California state court of appeals says no. [Full decision here]. This issue will almost certainly see a lot more litigation; this opinion is clearly based on Heller and yet bases its result on invalid assumptions. .50 caliber weapons are declared to be "unusual and dangerous", and "assault weapons" have "such a high rate of fire and capacity for firepower that it's function as a legitimate sports or recreational firearm is substantially outweighed by the danger that it can be used to kill and injure human beings."
In truth, of course, .50 caliber weapons are only moderately unusual; they are very popular for long-distance sport shooters and have been manufactured for civilian use for years. There are almost no crimes committed with these rifles, so in practice, their manufacture for civilian sale is not especially dangerous.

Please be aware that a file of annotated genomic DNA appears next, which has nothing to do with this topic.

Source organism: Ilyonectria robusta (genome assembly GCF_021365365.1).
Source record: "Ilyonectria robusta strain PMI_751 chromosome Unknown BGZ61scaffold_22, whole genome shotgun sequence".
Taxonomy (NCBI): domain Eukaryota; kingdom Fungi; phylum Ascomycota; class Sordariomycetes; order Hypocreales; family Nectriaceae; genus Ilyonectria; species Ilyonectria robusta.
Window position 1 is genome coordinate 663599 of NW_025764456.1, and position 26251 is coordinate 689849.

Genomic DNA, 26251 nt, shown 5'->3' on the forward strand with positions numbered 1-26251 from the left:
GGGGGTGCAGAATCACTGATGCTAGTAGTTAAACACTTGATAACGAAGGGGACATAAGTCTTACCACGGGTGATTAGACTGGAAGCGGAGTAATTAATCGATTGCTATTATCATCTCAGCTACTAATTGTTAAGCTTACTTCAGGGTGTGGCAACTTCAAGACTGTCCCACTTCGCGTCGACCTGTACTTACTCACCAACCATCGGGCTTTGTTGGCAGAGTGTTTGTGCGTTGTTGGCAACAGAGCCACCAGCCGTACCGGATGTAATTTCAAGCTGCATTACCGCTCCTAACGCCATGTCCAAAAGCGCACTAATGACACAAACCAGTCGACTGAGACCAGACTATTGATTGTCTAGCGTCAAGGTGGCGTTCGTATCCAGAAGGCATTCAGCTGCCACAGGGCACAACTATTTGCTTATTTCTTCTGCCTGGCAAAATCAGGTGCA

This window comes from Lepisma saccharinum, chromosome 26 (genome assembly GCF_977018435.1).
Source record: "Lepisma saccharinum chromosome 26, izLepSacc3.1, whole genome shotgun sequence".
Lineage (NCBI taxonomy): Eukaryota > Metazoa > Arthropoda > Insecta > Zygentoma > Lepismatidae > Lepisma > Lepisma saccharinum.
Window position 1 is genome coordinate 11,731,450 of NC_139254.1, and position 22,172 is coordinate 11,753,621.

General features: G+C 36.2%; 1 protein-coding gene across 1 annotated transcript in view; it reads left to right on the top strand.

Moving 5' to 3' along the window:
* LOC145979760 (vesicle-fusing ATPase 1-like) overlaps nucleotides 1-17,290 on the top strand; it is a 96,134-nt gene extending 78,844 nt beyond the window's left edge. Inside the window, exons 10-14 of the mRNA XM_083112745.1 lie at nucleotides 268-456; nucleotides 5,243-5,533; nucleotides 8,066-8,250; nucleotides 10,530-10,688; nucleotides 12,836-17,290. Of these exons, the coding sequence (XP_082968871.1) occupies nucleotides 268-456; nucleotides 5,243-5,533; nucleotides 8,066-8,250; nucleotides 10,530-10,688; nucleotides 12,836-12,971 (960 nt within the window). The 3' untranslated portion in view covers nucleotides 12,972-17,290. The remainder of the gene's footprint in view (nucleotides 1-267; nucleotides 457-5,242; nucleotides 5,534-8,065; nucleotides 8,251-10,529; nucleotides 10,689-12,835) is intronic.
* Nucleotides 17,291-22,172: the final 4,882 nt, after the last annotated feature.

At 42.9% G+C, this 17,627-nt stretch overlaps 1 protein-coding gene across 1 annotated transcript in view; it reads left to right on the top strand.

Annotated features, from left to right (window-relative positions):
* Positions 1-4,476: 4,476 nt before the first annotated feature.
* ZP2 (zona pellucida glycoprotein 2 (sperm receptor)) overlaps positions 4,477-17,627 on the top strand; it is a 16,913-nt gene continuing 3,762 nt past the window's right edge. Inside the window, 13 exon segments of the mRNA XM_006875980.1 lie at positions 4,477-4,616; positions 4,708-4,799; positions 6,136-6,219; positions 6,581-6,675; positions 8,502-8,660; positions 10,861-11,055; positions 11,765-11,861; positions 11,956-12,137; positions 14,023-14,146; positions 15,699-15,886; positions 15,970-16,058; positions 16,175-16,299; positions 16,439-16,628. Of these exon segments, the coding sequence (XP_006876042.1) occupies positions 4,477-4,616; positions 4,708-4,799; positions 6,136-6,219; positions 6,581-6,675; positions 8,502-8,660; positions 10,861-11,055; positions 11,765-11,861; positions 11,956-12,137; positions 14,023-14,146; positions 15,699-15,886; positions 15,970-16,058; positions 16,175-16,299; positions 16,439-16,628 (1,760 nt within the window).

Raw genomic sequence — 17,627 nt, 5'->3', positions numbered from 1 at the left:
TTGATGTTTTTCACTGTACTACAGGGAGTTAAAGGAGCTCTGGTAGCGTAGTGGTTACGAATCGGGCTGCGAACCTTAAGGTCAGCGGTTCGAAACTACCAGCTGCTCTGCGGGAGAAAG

The situation with assault weapons is similar. Assault weapons are simply ordinary semiautomatic rifles that happen to be designed for something other than hunting. They are used and possessed peacefully by millions of people, as well as being useful for self-defense in the home.
It would be very difficult to conceive of a way that assault weapons would not pass the "common use" test from Heller, at least when before an honest judicial panel that has been presented with the proper evidence.
UPDATE: Not actually the 9th Circuit, but a state court instead. Oops. Must read closer.
This entry was published Wed Jun 03 07:25:58 CDT 2009 by TriggerFinger
and last updated 2009-06-03 07:25:58.0.